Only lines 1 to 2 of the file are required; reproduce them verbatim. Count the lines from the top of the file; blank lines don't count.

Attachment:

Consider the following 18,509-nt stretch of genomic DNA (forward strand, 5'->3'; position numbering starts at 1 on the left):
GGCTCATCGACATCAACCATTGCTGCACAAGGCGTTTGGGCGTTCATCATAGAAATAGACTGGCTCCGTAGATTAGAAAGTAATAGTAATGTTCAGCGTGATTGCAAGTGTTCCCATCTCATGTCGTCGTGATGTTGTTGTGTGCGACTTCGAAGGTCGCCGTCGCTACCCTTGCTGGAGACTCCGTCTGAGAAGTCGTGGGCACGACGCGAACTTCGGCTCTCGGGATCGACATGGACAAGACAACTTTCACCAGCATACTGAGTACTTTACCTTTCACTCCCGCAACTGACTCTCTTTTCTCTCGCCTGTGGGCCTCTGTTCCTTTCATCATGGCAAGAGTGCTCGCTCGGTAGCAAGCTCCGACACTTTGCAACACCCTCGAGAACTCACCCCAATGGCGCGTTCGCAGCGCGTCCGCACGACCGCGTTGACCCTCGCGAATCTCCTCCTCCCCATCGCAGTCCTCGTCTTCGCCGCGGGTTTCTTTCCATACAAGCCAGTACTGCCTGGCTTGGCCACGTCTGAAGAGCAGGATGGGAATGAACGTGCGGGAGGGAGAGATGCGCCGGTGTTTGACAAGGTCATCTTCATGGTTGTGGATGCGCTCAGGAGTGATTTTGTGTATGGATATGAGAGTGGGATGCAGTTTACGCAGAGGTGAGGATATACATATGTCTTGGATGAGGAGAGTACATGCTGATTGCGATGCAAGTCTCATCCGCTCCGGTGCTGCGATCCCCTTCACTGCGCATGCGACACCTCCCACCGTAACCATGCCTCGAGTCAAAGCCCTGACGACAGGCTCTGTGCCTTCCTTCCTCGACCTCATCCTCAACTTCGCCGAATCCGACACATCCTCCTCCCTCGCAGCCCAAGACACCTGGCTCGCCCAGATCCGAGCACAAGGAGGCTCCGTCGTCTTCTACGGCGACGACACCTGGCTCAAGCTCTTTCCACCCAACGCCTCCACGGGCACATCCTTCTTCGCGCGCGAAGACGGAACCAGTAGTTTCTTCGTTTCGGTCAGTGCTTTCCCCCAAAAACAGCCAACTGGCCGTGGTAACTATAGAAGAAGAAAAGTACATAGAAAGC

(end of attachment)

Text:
Consider the following 18,509-nt stretch of genomic DNA (forward strand, 5'->3'; position numbering starts at 1 on the left):
GGCTCATCGACATCAACCATTGCTGCACAAGGCGTTTGGGCGTTCATCATAGAAATAGACTGGCTCCGTAGATTAGAAAGTAATAGTAATGTTCAGCGTGATTGCAAGTGTTCCCATCTCATGTCGTCGTGATGTTGTTGTGTGCGACTTCGAAGGTCGCCGTCGCTACCCTTGCTGGAGACTCCGTCTGAGAAGTCGTGGGCACGACGCGAACTTCGGCTCTCGGGATCGACATGGACAAGACAACTTTCACCAGCATACTGAGTACTTTACCTTTCACTCCCGCAACTGACTCTCTTTTCTCTCGCCTGTGGGCCTCTGTTCCTTTCATCATGGCAAGAGTGCTCGCTCGGTAGCAAGCTCCGACACTTTGCAACACCCTCGAGAACTCACCCCAATGGCGCGTTCGCAGCGCGTCCGCACGACCGCGTTGACCCTCGCGAATCTCCTCCTCCCCATCGCAGTCCTCGTCTTCGCCGCGGGTTTCTTTCCATACAAGCCAGTACTGCCTGGCTTGGCCACGTCTGAAGAGCAGGATGGGAATGAACGTGCGGGAGGGAGAGATGCGCCGGTGTTTGACAAGGTCATCTTCATGGTTGTGGATGCGCTCAGGAGTGATTTTGTGTATGGATATGAGAGTGGGATGCAGTTTACGCAGAGGTGAGGATATACATATGTCTTGGATGAGGAGAGTACATGCTGATTGCGATGCAAGTCTCATCCGCTCCGGTGCTGCGATCCCCTTCACTGCGCATGCGACACCTCCCACCGTAACCATGCCTCGAGTCAAAGCCCTGACGACAGGCTCTGTGCCTTCCTTCCTCGACCTCATCCTCAACTTCGCCGAATCCGACACATCCTCCTCCCTCGCAGCCCAAGACACCTGGCTCGCCCAGATCCGAGCACAAGGAGGCTCCGTCGTCTTCTACGGCGACGACACCTGGCTCAAGCTCTTTCCACCCAACGCCTCCACGGGCACATCCTTCTTCGCGCGCGAAGACGGAACCAGTAGTTTCTTCGTTTCGGTCAGTGCTTTCCCCCAAAAACAGCCAACTGGCCGTGGTAACTATAGAAGAAGAAAAGTACATAGAAAGC